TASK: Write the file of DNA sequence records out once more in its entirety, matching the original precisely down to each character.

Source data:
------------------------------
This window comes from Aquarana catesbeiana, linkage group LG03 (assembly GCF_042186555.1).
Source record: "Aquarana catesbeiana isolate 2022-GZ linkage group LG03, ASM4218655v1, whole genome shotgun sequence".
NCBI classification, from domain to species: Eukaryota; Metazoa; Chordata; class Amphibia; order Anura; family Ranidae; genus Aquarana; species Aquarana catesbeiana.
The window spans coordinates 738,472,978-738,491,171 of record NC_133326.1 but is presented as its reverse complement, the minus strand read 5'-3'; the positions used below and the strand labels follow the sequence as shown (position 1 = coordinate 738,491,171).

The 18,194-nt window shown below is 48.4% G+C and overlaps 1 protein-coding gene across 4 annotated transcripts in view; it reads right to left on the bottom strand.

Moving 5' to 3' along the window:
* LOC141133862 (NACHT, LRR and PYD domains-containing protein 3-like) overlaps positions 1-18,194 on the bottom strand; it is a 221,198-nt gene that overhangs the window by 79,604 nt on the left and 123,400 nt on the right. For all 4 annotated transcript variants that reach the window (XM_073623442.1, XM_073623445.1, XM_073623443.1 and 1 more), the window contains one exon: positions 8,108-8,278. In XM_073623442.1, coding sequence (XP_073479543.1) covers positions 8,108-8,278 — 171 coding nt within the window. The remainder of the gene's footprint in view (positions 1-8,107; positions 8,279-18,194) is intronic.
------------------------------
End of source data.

This window comes from Aquarana catesbeiana, linkage group LG03 (assembly GCF_042186555.1).
Source record: "Aquarana catesbeiana isolate 2022-GZ linkage group LG03, ASM4218655v1, whole genome shotgun sequence".
NCBI classification, from domain to species: Eukaryota; Metazoa; Chordata; class Amphibia; order Anura; family Ranidae; genus Aquarana; species Aquarana catesbeiana.
The window spans coordinates 738,472,978-738,491,171 of record NC_133326.1 but is presented as its reverse complement, the minus strand read 5'-3'; the positions used below and the strand labels follow the sequence as shown (position 1 = coordinate 738,491,171).

The 18,194-nt window shown below is 48.4% G+C and overlaps 1 protein-coding gene across 4 annotated transcripts in view; it reads right to left on the bottom strand.

Moving 5' to 3' along the window:
* LOC141133862 (NACHT, LRR and PYD domains-containing protein 3-like) overlaps positions 1-18,194 on the bottom strand; it is a 221,198-nt gene that overhangs the window by 79,604 nt on the left and 123,400 nt on the right. For all 4 annotated transcript variants that reach the window (XM_073623442.1, XM_073623445.1, XM_073623443.1 and 1 more), the window contains one exon: positions 8,108-8,278. In XM_073623442.1, coding sequence (XP_073479543.1) covers positions 8,108-8,278 — 171 coding nt within the window. The remainder of the gene's footprint in view (positions 1-8,107; positions 8,279-18,194) is intronic.